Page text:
Microfinance

Mary Bret Lineberry '11 proposed to study microfinance as an emerging method of poverty alleviation in the United States.  As a member of the Hamilton College Microfinance Group, she had helped give some minor loans to local business people and wanted to research the greater potential of microfinance in New York State, specifically the greater Utica area. Developed countries face different poverty challenges than underdeveloped countries, but many developed European countries have adapted Microfinance techniques of the Grameen Bank (the first Microfinance Bank, created in Bangladesh by Muhammad Yunus).  The overall purpose of the study wass to increase her understanding of the  history of Microfinance, its recent emergence in the United States and develop a model to potentially apply in the Utica NY area.  A secondary goal was to increase the opportunities of the Hamilton College Microfinance in the community for future years; she continued to meet with the club on a regular basis throughout the semester to keep them involved with the study.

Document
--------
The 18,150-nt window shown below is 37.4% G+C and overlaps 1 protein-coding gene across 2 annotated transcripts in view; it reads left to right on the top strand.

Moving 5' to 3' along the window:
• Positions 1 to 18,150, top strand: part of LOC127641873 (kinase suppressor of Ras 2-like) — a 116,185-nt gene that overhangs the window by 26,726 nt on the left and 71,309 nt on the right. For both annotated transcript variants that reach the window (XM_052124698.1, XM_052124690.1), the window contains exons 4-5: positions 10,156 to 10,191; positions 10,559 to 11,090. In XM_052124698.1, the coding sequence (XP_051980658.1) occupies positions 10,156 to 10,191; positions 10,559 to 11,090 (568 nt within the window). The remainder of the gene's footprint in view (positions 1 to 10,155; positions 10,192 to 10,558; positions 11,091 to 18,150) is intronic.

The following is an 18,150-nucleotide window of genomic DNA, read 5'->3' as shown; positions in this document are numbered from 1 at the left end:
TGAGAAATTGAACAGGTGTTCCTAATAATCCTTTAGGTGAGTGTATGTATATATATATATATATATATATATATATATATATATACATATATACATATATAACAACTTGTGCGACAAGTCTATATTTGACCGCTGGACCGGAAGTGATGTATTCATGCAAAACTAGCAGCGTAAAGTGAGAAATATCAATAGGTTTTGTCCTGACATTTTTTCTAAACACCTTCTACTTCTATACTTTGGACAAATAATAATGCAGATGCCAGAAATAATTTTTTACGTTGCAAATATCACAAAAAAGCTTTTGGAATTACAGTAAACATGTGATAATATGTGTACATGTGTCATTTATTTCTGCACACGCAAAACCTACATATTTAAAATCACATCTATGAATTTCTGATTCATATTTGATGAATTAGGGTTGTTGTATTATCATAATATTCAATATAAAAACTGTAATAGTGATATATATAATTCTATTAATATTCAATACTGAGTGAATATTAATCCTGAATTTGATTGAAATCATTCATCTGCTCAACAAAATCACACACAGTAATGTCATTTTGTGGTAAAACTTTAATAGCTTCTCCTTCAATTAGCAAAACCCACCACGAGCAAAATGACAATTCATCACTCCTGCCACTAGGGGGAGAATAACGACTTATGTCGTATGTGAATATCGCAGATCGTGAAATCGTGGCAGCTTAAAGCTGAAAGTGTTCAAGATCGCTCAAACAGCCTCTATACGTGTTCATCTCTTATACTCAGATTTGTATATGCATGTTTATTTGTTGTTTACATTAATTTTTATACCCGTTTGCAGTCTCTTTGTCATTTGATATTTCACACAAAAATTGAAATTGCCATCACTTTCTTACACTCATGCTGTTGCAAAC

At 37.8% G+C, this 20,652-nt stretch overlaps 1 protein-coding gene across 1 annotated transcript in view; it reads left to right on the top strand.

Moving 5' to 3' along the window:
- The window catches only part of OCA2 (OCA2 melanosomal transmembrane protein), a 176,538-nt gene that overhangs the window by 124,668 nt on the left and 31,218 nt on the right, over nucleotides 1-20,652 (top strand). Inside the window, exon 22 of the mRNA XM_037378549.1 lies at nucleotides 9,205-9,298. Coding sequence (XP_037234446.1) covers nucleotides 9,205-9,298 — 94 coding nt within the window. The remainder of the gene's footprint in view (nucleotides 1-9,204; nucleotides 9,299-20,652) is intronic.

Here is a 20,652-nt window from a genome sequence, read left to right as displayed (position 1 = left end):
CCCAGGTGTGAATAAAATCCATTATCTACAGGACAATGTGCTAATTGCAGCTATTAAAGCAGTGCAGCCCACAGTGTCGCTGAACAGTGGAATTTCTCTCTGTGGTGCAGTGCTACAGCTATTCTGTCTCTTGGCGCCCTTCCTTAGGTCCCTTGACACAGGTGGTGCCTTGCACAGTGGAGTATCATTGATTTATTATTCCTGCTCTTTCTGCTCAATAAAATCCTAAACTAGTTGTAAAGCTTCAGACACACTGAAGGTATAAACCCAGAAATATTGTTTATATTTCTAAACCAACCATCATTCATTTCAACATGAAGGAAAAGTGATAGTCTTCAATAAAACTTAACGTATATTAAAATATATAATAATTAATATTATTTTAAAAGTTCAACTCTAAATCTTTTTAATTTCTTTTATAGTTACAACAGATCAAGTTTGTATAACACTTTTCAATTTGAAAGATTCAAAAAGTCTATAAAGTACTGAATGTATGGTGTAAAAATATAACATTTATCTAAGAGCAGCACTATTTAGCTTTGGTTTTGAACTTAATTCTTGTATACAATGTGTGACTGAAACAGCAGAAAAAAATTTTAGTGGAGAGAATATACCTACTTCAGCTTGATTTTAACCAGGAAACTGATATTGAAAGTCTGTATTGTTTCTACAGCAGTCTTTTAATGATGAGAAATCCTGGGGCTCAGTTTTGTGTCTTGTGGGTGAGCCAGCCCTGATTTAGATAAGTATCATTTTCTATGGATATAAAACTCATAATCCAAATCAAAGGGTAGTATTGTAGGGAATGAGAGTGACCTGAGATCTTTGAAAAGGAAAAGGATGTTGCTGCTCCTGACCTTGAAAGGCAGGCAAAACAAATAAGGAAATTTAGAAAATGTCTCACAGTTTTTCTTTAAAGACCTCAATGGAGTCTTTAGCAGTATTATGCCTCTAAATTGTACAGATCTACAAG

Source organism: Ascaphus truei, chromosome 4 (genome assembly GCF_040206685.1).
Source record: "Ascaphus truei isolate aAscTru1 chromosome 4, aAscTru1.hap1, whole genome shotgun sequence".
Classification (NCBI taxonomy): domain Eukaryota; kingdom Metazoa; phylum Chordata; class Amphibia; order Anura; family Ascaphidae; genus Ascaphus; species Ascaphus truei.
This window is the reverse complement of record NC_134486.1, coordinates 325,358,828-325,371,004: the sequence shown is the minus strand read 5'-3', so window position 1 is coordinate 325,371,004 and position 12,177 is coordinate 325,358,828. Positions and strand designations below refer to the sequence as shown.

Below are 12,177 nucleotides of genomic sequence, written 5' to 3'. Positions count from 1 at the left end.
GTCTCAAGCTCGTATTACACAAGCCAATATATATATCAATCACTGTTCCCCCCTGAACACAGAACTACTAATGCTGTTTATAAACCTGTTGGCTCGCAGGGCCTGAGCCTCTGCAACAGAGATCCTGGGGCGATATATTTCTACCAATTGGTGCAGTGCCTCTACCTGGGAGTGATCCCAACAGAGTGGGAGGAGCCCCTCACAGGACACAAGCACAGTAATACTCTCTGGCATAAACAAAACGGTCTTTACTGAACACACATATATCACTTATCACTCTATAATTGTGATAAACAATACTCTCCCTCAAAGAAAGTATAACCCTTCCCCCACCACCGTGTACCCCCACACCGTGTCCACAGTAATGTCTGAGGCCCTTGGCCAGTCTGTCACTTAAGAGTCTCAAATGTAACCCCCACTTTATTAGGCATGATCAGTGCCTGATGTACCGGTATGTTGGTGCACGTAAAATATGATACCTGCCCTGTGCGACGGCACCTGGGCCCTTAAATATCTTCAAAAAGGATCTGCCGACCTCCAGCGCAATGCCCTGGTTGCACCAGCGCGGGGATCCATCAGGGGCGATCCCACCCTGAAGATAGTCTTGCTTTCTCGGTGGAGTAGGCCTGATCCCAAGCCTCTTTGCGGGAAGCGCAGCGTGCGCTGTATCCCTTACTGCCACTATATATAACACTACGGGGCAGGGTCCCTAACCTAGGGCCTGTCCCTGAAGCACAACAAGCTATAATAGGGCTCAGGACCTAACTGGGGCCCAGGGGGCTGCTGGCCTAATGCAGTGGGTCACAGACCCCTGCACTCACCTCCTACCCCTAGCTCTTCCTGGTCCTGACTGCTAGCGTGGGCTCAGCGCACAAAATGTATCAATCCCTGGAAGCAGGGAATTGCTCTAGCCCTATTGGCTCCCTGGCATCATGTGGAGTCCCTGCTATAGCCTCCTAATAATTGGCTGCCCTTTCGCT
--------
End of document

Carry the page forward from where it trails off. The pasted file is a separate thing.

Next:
Visit the Microfinance Club's blog:
http://microfinance.hamiltoncollegeblogs.com